Nowadays there are literally hundreds of cooking programmes on the TV. There are celebrity chefs producing TV and written content by the bucket load and we’ve turned into a nation of foodies.
A few years ago British food was laughed at around the world – now it’s some of the best on the planet. The days of overcooked meats and bland, uninteresting dishes are long gone. We’re now one of the most progressive food nations on the planet and a source of inspiration for many.
Many of the best chefs in the world flock to London to try their hand at breaking in to the UK food market – who would have imaged that 50 years ago?!
But what if you’re not there yet? What if your culinary expertise go no further than beans on toast? Well worry not – we’ve got a series of tips to help you go from a cooking disaster to a culinary master! Take these five simple cooking tips and you’ll improve your food dramatically!
Slow cook your meats…
A cut of meat such as a steak requires a decent level of skill – it’s easy to overcook it so you need to practice a few times before you get it right. The same can’t be said for cuts of meat that you slow cook.
Slow cooking means to cook a joint of meat on a low heat for a much longer period of time. Think casseroles, roasts, stews etc.
The benefit to slow cooking meat is that it is great way to add a lot of extra flavour in the form of sauces, stocks etc. It’s also the best way to produce really tender meat, because the slower cooking process softens the connective tissues in the meat, making it fall-apart tender.
Perfect cuts to slow cook are…
- Beef Brisket
- Beef short rib
- Lamb and Pork shoulder
- Lamb Shank
- Ham hock
- Ox Cheek
Here’s a great example of how you can slow cook a meat to gain maximum flavour with minimum effort…
Take Vegetables Up a Notch!
When we think about vegetables such as carrots and broccoli, most beginner cooks assume they should be boiled. Of course that’s one way of cooking them, but there are plenty of others. One way I like to cook vegetables is to roast them.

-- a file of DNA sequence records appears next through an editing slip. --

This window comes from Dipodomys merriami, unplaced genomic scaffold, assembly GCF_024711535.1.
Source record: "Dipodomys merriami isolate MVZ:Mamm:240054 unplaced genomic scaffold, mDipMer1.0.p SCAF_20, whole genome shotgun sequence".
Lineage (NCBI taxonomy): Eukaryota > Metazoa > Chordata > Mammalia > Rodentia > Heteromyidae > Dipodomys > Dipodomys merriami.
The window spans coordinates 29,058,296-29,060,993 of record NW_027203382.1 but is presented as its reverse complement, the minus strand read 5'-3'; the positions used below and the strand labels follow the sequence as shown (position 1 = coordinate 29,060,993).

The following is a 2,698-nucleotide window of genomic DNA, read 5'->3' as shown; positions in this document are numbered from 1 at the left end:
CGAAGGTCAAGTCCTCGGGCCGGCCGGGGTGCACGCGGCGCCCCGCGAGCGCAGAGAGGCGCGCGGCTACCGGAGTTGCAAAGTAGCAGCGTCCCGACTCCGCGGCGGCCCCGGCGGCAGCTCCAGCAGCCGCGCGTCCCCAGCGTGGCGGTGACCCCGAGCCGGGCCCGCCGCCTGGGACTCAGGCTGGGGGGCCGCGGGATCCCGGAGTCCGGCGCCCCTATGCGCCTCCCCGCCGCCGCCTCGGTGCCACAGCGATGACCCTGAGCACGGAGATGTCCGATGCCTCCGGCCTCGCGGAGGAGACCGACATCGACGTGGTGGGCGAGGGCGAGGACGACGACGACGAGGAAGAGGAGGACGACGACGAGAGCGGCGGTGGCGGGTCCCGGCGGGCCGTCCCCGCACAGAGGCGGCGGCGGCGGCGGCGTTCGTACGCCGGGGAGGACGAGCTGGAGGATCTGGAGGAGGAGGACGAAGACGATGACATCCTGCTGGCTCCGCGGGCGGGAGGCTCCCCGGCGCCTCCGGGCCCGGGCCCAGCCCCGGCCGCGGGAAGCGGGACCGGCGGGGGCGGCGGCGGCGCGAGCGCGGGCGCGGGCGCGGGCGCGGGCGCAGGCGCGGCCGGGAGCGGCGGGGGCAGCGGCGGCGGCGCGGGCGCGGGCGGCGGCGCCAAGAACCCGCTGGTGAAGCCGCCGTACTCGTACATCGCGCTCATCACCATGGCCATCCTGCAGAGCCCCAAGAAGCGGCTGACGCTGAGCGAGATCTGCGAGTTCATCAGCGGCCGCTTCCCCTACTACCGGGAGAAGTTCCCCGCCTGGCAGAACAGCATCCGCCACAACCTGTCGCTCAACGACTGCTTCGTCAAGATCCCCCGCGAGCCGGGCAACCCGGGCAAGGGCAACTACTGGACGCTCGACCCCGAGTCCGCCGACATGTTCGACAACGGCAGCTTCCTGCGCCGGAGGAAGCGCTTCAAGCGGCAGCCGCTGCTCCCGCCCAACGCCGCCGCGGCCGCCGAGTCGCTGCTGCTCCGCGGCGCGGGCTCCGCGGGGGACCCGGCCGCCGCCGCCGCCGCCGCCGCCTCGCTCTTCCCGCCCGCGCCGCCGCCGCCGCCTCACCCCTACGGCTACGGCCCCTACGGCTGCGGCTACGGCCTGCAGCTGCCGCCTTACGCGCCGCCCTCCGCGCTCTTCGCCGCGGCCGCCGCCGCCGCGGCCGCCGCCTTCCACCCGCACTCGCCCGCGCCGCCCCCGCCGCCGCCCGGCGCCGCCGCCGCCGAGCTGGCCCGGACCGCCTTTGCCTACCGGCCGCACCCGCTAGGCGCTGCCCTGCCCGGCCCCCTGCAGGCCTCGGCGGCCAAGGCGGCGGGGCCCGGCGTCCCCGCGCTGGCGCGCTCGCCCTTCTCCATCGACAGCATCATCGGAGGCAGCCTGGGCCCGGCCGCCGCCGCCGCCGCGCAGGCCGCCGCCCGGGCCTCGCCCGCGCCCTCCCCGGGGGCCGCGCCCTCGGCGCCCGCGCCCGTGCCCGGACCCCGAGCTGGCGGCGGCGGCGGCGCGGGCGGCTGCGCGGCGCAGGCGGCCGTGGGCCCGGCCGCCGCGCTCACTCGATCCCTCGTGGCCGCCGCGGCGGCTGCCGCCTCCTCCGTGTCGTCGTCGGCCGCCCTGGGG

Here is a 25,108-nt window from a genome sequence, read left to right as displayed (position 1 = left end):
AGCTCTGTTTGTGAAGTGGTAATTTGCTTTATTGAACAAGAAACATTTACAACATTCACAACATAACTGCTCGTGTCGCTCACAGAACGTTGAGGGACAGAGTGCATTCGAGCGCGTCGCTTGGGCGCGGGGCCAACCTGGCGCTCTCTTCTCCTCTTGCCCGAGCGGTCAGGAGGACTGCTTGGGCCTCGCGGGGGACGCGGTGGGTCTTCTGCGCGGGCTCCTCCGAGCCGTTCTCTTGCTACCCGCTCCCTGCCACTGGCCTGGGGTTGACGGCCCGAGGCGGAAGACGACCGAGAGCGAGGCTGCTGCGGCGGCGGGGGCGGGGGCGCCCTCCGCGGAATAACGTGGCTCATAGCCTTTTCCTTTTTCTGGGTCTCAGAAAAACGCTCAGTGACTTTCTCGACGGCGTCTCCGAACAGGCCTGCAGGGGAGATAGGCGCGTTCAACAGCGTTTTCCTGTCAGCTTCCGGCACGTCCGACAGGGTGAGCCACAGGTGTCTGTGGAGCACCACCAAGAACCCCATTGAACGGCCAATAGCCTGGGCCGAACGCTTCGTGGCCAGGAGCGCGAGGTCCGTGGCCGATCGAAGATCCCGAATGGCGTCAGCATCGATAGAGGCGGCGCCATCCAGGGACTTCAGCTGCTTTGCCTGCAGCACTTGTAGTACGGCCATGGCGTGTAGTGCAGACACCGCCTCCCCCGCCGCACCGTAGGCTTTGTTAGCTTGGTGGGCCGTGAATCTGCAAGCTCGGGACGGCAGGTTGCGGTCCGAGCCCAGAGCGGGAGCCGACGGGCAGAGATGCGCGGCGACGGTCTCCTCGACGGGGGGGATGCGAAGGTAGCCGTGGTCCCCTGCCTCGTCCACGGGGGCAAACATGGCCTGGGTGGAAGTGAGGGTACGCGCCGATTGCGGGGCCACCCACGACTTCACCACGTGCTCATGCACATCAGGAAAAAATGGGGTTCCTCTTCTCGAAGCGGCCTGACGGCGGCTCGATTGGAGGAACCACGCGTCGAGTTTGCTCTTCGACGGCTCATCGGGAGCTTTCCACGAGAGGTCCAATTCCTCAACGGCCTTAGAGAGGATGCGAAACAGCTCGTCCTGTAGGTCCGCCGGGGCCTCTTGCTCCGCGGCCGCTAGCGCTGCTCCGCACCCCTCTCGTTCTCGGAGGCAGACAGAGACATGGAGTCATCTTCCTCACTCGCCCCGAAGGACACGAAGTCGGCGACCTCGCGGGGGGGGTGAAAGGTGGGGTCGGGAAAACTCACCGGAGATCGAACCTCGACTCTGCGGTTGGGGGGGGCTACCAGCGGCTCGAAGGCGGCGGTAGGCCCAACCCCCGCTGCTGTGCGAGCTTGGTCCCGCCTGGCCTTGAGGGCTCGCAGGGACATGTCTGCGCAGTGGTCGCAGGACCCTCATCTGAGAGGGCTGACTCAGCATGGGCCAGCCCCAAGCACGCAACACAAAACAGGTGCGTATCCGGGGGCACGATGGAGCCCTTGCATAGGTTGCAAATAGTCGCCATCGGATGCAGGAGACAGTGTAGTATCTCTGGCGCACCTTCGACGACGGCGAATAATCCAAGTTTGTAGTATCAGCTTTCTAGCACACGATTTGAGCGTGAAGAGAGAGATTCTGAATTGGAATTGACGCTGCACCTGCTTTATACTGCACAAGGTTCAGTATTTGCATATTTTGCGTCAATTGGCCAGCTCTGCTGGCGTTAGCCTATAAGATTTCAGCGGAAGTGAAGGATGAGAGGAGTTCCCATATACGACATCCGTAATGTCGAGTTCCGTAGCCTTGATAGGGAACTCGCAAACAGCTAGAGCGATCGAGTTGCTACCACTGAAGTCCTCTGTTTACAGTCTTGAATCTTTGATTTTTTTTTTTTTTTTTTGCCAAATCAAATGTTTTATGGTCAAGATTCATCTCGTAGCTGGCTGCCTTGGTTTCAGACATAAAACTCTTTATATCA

You can roast almost any vegetable and the results is fantastic – you caramelise the natural sugars, making the vegetables much sweeter. You also have an opportunity to roast them with other vegetables and herbs to impact extra flavour, which you just can’t do when boiling your veg. I personally like to add onions, garlic and herbs such as thyme and rosemary to vegetables when I roast them.
Perfect vegetables for roasting are…
- Tomatoes (yes, we know it’s a fruit, but you get the point!)
If you’re unsure as to how to do it, check out the video below for a few flavour ideas…
Marinade Your Meats
One of the things that makes eastern cuisine so good is their marinades. A marinade is a highly-flavoured sauce that a meat is coated in and left for a given amount of time – anywhere from an hour up to multiple days.
There are all kinds of marinades, some of them are sweet, others a spicy, there are herby marinades and in a lot of Indian and Asian cooking, spiced yogurt is used to transfer flavours into the meats they are marinading.
The benefit of a good marinade is that it means you can build up multiple layers of flavour in the meat and is really low effort. I often crush some garlic and sprinkle some pre-mixed peri-peri seasoning into olive oil, stir it up into a thick-fish paste and pour it over a few chicken breasts, making sure it covers the whole of the meat. This is left for anything from an hour to overnight, then I roast the chicken breasts in the oven. It works a treat!
Here’s a slightly more involved, but really tasty steak marinade (although it could be used on lamb or chicken too). Click on the video for the how-to…
Don’t Be Scared of Flavour
One of the issues with food beginner cooks produce is that it is often under-flavoured and seasoned. It isn’t always their fault – in many cases, some of the flavours they add to their dishes become diluted during the cooking process.
To get around this, many cooks add a little more of the flavouring ingredients than they need to – this is especially true in Indian cooking where there are so many strong flavours (herbs and spices) that they can compete and overpower each other. For example, ingredients like garlic can be lost amongst the spices, so if a recipe calls for 1 clove, perhaps add two, just in case.
Flavours and seasonings have to be balanced, so keep tasting your dishes to check you have it right and adjust accordingly if you don’t.
One final cooking tip…
Remember above all else that cooking is an art, not a science. The way you like your food to be cooked may be different from other people, so practice, learn what you like and what you don’t like and develop your style based on that. You won’t be an expert overnight, but by trying different combinations and ingredients, you’ll soon figure out what you like to eat and how you like to cook!
Keep experimenting, keep enjoying and remember to check out food channels and youtube videos for inspiration and advice!